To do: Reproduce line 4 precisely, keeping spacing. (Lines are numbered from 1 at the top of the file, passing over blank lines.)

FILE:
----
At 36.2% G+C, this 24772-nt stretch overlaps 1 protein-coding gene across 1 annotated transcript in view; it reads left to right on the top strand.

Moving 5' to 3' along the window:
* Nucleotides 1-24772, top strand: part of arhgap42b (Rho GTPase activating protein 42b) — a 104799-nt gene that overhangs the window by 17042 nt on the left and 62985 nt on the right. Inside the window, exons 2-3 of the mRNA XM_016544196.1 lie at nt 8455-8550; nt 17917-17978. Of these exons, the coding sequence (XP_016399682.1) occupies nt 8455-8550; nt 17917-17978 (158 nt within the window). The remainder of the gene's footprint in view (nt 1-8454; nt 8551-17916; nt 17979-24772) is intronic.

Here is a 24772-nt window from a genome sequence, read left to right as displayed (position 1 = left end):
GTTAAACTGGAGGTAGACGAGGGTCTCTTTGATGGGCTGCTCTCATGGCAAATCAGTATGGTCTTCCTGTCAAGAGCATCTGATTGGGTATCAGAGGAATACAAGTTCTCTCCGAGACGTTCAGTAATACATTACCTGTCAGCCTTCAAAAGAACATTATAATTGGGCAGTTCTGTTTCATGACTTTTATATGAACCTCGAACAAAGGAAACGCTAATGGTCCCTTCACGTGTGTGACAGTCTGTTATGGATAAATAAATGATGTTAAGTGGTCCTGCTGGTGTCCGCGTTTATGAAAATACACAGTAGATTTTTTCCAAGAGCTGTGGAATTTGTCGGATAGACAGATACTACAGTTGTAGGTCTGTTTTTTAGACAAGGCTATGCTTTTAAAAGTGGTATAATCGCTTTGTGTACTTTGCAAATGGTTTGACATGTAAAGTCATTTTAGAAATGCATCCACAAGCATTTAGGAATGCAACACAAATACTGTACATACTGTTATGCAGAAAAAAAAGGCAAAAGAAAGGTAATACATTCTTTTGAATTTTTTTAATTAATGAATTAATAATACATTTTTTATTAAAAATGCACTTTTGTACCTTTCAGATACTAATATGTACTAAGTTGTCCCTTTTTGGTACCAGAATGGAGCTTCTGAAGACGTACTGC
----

Here is a 24772-nt window from a genome sequence, read left to right as displayed (position 1 = left end):